LAWRENCE – The girlfriend of former Mayor William Lantigua filed a federal lawsuit this week in an effort to get back on the city payroll, alleging that the city's new mayor fired her because of her “political support and personal relationship” with Lantigua.
Lorenza Ortega was a clerk secretary in the city's water and personnel departments for nine years, until Daniel Rivera fired her and several other city employees the day after taking office on Jan. 3.
In a suit filed in federal District Court in Boston, she alleges her dismissal violated her rights to “freedom of expression, association and belief under the First and Fourteenth Amendments to the U.S. Constitution.”
The five-page suit casts new doubt on Lantigua's claim a year or two ago that he had married Ortega, because it refers only to the couple's “longstanding, publicly acknowledged personal relationship with former Mayor Lantigua.” Lantigua claimed they married in a single interview in August 2012, but has since refused to describe the relationship and has never publicly referred to her as his wife.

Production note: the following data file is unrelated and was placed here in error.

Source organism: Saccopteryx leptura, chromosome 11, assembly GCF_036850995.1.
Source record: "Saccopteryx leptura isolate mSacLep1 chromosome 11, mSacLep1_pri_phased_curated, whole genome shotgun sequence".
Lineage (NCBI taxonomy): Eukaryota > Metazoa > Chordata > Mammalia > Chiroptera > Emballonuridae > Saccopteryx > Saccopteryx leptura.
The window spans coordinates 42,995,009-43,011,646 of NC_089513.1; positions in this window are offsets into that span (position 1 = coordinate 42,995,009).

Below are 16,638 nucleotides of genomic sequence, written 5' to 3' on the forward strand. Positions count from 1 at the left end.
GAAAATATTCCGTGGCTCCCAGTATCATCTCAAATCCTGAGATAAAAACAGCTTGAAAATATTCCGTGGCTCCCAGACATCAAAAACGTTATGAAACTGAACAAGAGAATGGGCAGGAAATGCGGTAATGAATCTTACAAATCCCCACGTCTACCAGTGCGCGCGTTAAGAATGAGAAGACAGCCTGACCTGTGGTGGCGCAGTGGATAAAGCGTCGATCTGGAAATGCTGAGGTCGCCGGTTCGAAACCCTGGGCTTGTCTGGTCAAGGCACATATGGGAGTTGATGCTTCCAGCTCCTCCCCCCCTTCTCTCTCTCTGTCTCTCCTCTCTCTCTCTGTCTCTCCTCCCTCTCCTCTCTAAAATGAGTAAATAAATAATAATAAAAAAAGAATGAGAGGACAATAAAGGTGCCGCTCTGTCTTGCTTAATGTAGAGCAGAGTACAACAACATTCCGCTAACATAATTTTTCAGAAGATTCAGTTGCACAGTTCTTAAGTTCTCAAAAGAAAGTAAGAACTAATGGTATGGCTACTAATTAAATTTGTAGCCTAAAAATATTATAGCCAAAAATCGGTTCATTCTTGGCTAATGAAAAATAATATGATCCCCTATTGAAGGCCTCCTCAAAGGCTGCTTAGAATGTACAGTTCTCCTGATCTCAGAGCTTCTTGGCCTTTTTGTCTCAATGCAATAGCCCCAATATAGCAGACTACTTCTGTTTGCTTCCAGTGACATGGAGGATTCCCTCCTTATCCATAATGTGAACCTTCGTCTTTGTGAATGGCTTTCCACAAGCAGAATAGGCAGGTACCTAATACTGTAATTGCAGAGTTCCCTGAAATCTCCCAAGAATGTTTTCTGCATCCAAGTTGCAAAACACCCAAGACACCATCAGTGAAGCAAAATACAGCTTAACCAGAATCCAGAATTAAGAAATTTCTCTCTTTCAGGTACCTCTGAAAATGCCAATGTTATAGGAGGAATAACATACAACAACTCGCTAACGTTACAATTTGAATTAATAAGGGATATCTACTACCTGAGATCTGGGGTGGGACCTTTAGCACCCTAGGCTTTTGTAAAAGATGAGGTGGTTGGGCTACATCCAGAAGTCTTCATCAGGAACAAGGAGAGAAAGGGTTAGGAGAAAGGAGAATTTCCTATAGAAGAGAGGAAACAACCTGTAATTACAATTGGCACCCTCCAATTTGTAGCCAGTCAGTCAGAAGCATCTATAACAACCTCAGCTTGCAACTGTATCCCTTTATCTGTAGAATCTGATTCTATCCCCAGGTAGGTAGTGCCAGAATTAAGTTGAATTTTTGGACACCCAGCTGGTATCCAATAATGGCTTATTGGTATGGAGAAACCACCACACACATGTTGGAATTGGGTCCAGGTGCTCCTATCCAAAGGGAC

Ortega's claim also notes the two share a home, which is Ortega's condo on Boxford Street.
The suit also notes the work Ortega did for her boyfriend's failed re-election campaign last year, which it says included “holding signs, distributing bumper stickers, making phone calls and coordinating the decorations and food for campaign events.”
It does not note that she also served as treasurer of Lantigua's campaign organization, in violation of a state law prohibiting public employees from soliciting or receiving contributions for political candidates. Attorney General Martha Coakley has sued Lantigua over the election law violation, along with several other alleged violations.
Ortega claims in her suit that Personnel Director Frank Bonet, her former boss, told her Rivera was firing her because she had a conflict of interest as a city employee, but does not describe the alleged conflict.
The suit seeks her reinstatement to a city job, the salary she lost since her firing, interest and legal fees.
Her lawyer is Mark Esposito, whose Burlington law firm represents Lawrence's police union.
Rivera declined to comment on Ortega's suit. A message left on Lantigua's cell phone asking for an interview with Ortega was not returned.
Lantigua's defeat cost the couple $150,000. Lantigua earned $100,000; Ortega earned $50,000. Neither has returned to work, but Lantigua is running against state Rep. Marcos Devers for the 16th Statehouse seat Lantigua held until becoming mayor in 2010.
The action is at least the second against the city by an employee Rivera fired. Former Comptroller David Camasso is asking the City Council to overturn his dismissal.
Rivera also removed Lantigua's former wife, Mayra Lantigua, from the city's Licensing Board, which she chaired.